With that done, open two instances of Internet Explorer and load customers.asp into both instances. In one of the instances of IE, change some data in the first record displayed in the form. Then switch to the other version of IE, where the same record will already be displayed. You won't see your change, because the data has already been fetched to local storage. In that second instance of IE, move to the second record in the form, and then back to the first. ASP refetches the record, and you see the changes that you made in the first version of IE. To see the results of changing the CacheSize property, alter customers.asp by inserting this statement before the rs.Open method:
Repeat the experiment. You'll find that you have to page four records ahead before you can page back and see the changes to the first record. A cursor with a CacheSize of 1 is called a "thin" cursor. Larger CacheSize values create a "fat" cursor.
Knowing what I did about the Web wizard's keyset cursor, I next pursued the question of why the Web wizard adds a refresh button to each form. A CacheSize of 1 guarantees that all changes will be visible, so why include the Refresh button? Richard's answer was, "to handle that point where you've been looking at a record for a long time and need to verify that it hasn't changed before editing it. Also, this is historically the way Jet's cursor model works; at the time the wizard was written, the full ADO cursoring behavior was not complete."
Before paying for the best chicken scampi I ever ate, Richard and I agreed that we'd better arrange a lunch with our colleague on the ADO Test team, Jim "Jimbo" Wilson. However, Jimbo is totally absorbed in getting ADO 2.0 Release Candidate out the door (he's already spending his "spare time" working on getting ADO 2.1 Beta ready). Sometimes I wonder if there's ever a good time to interrupt these guys, and we had to accept Jimbo's rain check.
Luckily for me, I'd hedged my bet with Jimbo and had sent an e-mail to the Father of ODBC himself, Kyle Geiger. I knew if I asked Kyle directly ("Kyle, are static cursors updateable?"), he'd give me a clear and concise answer (traits I'll always be jealous of). I was correct. Here's Kyle's e-mail:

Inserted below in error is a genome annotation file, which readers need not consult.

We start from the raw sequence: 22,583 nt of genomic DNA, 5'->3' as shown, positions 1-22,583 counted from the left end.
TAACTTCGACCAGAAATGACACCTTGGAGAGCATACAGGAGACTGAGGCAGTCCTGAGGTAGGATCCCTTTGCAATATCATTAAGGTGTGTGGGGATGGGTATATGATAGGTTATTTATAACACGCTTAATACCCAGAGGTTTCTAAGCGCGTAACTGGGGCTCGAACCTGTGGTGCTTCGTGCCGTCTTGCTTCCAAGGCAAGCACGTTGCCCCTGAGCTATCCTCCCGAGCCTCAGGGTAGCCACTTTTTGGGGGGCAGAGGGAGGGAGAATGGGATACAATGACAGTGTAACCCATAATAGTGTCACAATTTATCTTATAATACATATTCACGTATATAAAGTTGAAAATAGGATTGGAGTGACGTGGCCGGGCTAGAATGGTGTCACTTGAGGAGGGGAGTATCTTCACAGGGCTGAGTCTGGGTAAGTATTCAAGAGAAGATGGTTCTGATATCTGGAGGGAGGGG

From: Kyle Geiger <kyleg at integrityds.com>
To: Michael P. Corning <mcorning at geckotech.com>
Date: Monday, April 06, 1998 10:03 AM
Subject: Re: static cursors
Hope all is well with you. The answer to your question is, unfortunately, driver dependent.
1) Yes, in theory it is possible for a static or snapshot cursor to be updated. However, ODBC neither mandates nor prohibits support for updates for static cursors.
2) Strictly speaking, an update could be supported, though by definition (i.e., the values, ordering, and membership of a static cursor cannot change while the cursor is open) the application issuing the update would not see its own update reflected when scrolling to the updated row! In practice, this would be fairly useless, so I imagine any drivers that do support updates through static cursors would, in fact, see their own updates. Depending upon your point of view, the fact that ODBC does not prescribe exact behavior here is either wonderful flexibility or sloppy engineering (I've heard both points of view).
3) The underlying implementation of updates is tricky. The easiest way to support static cursors is to materialize the results into a temporary table either locally or on the server (SQL Server 6.5 does the latter). So all normal rules of locking and concurrency control are abandoned in the original data. Applying an update correctly would require the DBMS and/or driver to respect proper transactional semantics with respect to the open cursor (in memory and whatever portion might be persisted to disk somewhere) and all other transactions.
In ADO, if you want to be able to see changes made by others without closing and re-opening the cursor (or doing a Requery), you should use a keyset cursor. And, depending on your ODBC driver, if you select static/updateable you'll get a keyset/updateable cursor, anyway.
Space doesn't permit me to include the contributions made by others at Microsoft as Richard and I did our due diligence tracking down firm and clear statements of position on the issues raised by our research. Let me add here that there are few places on the planet as tightly knit and wondrously wired as Microsoft. For all of us, Exchange Server is a mission-critical application. I still think our success as a creative organization is the greatest confirmation of the Law of the Network: The value of a network grows polynomially with the number of nodes.
Next month, I'm going to take a look at how ADO and ODBC cursor types can be exploited. I'll point out a major problem with error handling in the applications created by the Web wizard, and I'll also show you how to rewrite some code that the wizard produces to get substantial performance gains.
Michael Corning is an ASP/DB Developer Support Engineer at Microsoft Corporation. He co-authored (with Steve Elfanbaum and David Melnick) the best-selling Que title, Working with Active Server Pages.